Conflict & Justice

The 'Empire Chaplain': This Army clergyman quit over the US drone program

Chris Antal - Princeton Theological Seminary.jpg

Reverend Chris Antal at the first interfaith conference on drone warfare, Princeton Theological Seminary, January 2015. He stands before a quilt, constructed by members of the Unitarian Universalist Congregation at Rock Tavern, to lament innocent deaths from armed drones.

Credit:

Philadelphia Inquirer/Bob Fernandez

A chaplain has quit the US Army in a very public way, with a letter of resignation to President Obama. "I refuse to support US armed drone policy," he writes. "I refuse to support this policy of unaccountable killing."

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Chris Antal was a seminary student and a pacifist when he first felt a call — to military service — following the 9-11 attacks. "I wanted to carry my fair share" says Antal. "And I thought I could do that well as a chaplain."

While Chris was studying, the United States was launching its first weaponized drone program, with CIA airstrikes against Al Qaeda in Afghanistan. By the time he joined the New York National Guard as a chaplain candidate, drone war was expanding into 24/7 search-and-kill missions against a growing list of militant groups operating in Pakistan, Yemen and Somalia, and later in Syria, Iraq and Libya. These programs, conducted mostly in secret, target people identified as terrorists. But they kill local civilians, too.

Antal became aware of the extent of drone warfare when he was deployed to Afghanistan, serving as chaplain for the signal corps at Kandahar Air Base.

"I was doing my duty as a chaplain to honor the dead at a Dignified Transfer ceremony," he recalls. "We would gather on the flight line whenever a service member was killed. As the casket was transferred onto a C-17 cargo plane, there is 'Taps,' there's prayer, and we salute as the casket is carried up the ramp. It was while I was standing on the flight line in those ceremonies that I saw the drones — surveillance and also armed drones — on the flight line."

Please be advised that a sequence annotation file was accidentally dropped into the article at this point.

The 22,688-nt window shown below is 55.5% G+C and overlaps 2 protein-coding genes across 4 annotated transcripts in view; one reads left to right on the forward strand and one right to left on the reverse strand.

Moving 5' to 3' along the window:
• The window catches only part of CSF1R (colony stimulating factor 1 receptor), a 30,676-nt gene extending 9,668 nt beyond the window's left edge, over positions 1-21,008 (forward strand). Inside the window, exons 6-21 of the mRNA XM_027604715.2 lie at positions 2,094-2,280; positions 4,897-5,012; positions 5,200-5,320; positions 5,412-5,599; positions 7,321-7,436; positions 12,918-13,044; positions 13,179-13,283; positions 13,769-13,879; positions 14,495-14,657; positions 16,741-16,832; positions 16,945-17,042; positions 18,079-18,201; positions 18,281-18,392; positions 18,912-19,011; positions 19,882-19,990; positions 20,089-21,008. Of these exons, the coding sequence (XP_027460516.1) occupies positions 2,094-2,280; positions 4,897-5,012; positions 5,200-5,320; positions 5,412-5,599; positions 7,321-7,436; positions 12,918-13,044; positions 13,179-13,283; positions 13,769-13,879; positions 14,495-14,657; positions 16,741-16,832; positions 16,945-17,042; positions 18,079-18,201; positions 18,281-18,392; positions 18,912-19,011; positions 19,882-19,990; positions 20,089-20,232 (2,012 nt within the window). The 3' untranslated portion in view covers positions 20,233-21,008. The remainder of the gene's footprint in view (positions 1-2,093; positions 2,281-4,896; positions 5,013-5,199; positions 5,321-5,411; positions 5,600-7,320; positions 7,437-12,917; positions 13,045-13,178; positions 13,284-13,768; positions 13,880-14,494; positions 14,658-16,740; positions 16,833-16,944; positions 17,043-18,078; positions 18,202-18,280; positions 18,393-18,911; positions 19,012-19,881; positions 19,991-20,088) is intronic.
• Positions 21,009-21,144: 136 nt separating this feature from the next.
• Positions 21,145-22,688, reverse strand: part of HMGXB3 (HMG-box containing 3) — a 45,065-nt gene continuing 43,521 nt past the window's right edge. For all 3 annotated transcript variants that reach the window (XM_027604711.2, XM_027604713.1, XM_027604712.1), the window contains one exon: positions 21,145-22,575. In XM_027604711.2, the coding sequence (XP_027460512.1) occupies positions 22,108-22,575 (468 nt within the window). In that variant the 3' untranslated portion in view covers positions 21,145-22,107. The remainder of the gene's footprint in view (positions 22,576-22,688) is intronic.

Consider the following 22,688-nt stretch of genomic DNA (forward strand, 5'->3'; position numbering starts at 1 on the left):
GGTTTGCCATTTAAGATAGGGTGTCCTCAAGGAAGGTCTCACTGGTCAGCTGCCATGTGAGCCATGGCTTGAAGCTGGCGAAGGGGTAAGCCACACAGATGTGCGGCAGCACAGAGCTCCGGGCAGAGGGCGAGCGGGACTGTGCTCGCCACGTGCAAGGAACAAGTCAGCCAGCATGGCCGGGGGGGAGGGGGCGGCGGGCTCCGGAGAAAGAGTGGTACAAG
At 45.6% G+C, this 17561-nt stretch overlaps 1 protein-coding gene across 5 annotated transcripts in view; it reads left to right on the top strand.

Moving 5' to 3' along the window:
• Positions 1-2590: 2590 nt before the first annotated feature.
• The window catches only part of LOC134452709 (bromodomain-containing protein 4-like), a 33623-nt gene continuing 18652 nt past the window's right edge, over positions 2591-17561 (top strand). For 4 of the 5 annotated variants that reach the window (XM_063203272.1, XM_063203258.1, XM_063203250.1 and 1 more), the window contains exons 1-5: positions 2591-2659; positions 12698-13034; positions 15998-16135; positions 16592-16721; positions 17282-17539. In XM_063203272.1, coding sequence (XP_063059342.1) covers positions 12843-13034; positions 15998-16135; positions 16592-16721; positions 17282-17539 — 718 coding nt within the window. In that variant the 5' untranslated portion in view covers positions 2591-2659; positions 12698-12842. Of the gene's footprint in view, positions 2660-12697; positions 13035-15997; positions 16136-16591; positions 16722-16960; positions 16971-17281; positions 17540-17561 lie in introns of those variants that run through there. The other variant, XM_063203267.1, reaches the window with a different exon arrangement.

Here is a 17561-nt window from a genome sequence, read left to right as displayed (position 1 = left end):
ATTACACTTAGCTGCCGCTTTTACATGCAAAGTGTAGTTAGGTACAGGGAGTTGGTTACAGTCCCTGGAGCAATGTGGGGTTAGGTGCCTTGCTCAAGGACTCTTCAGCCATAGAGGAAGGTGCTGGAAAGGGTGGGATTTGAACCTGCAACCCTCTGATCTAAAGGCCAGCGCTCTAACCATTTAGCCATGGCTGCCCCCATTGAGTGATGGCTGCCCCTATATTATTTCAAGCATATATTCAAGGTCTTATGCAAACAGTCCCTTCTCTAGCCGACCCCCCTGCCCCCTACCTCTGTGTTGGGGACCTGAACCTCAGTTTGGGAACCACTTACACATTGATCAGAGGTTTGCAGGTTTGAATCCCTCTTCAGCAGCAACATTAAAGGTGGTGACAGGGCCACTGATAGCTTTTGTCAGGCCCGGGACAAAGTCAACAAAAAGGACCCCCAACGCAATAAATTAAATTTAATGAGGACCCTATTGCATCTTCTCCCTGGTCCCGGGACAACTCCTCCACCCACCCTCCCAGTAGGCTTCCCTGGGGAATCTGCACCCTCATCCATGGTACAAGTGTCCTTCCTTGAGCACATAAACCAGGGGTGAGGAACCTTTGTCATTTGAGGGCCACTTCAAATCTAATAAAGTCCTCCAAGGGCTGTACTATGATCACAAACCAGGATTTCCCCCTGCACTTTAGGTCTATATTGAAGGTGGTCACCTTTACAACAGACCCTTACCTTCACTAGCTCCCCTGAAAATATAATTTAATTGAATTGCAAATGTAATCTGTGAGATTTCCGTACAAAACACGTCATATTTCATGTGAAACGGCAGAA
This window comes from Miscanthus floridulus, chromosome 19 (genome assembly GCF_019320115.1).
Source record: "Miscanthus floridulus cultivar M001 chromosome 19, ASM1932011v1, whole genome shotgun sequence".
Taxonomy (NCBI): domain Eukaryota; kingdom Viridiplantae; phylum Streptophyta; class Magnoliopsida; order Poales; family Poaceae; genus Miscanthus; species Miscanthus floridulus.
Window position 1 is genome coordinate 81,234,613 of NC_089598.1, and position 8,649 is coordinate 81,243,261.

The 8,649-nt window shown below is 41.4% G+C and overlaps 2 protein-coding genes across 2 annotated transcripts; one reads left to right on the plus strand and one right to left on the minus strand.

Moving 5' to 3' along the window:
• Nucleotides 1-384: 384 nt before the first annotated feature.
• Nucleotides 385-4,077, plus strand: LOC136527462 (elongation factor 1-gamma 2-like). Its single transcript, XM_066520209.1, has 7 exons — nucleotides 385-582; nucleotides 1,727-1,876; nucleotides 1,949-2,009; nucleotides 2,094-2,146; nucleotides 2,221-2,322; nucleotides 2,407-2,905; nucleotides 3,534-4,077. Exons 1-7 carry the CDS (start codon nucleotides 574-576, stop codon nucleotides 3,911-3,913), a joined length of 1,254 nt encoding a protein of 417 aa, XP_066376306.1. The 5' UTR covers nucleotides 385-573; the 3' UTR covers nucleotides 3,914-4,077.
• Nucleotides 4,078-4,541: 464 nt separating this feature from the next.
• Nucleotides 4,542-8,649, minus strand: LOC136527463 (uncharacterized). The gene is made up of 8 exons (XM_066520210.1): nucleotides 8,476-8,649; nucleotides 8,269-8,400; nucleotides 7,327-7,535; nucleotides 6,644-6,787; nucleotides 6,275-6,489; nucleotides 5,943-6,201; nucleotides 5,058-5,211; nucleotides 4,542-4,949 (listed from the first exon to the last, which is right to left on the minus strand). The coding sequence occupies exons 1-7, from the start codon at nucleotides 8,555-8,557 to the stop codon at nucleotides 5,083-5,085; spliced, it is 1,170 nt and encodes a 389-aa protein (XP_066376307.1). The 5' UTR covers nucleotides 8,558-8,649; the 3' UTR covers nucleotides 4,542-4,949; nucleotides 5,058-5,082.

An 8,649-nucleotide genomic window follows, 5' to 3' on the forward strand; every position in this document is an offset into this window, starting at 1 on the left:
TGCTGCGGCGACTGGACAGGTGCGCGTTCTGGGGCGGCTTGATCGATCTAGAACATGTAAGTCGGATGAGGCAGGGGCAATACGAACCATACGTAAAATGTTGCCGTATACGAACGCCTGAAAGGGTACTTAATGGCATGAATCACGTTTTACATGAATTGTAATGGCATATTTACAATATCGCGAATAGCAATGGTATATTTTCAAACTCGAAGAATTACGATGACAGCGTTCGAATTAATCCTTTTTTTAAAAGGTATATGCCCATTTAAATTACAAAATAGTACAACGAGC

Antal says these solemn ceremonies bring up emotions. "And my heart was opened to the pain of the loss of these American lives," he remembers. "But to hold that with the drones... to stand there wondering who we were killing, who their families were, and how they were grieving... it just created a break in my soul."

Antal knew that many of his fellow soldiers shared those feelings. And as Army Chaplain, he felt compelled to put them into words. His Veterans' Day Confession for America, delivered in Kandahar, and shared around the world, explored the depths of a soldier's moral quandary. Here's part of the message:

Most Merciful God
we confess that we have sinned against you
in thought, word, and deed
by what we have done, and what we have left undone...

We have made war entertainment
enjoying box seats in the carnival of death
consuming violence, turning tragedy into games
raising our children to kill without remorse.

We have morally disengaged,
outsourcing our killing to the one percent,
forgetting they follow our orders
the blood they shed is on our hands too...

We have sanitized killing and condoned extrajudicial assassinations:
death by remote control,
war made easy without due process,
protecting ourselves from the human cost of war.

We have deceived ourselves,
saying, "Americans do not kill civilians, terrorists do,"
denying the colossal misery our wars inflict on the innocent.
The national closet bursts with skeletons...

The sermon did not go down well with Antal's superiors.

In 2013 the Army sent the chaplain back to the US and separated him from active duty. He returned to his stateside job as a Unitarian/Universalist minister in a small upstate New York town.

Back at Rock Tavern

The Unitarian Universalist Congregation at Rock Tavern, NY has fewer than 100 members. When they first hired Antal to lead them in 2011, they knew their new minister was also a chaplain in the New York National Guard — he'd joined in 2008  — and that he might be called up for active service at any time.

They also knew him as a man on a mission — to promote peace.

"He was the best preacher I had heard in the pulpit. We could see he was really a social activist, and would push us in that direction of being a more activist congregation," says Mike McGinn, current president of the UUCRT. "He awakened a lot of people," McGinn adds, "and he brought the celebration of spirituality back into the congregation."

Reverend Antal had been leading the Rock Tavern Unitarians for less than a year when the Army called him up.

"We had a special service before he deployed," says McGinn. "We were very concerned. Kandahar is not a good place to be. But Chris reminded us that those who fight for us deserve our religious services."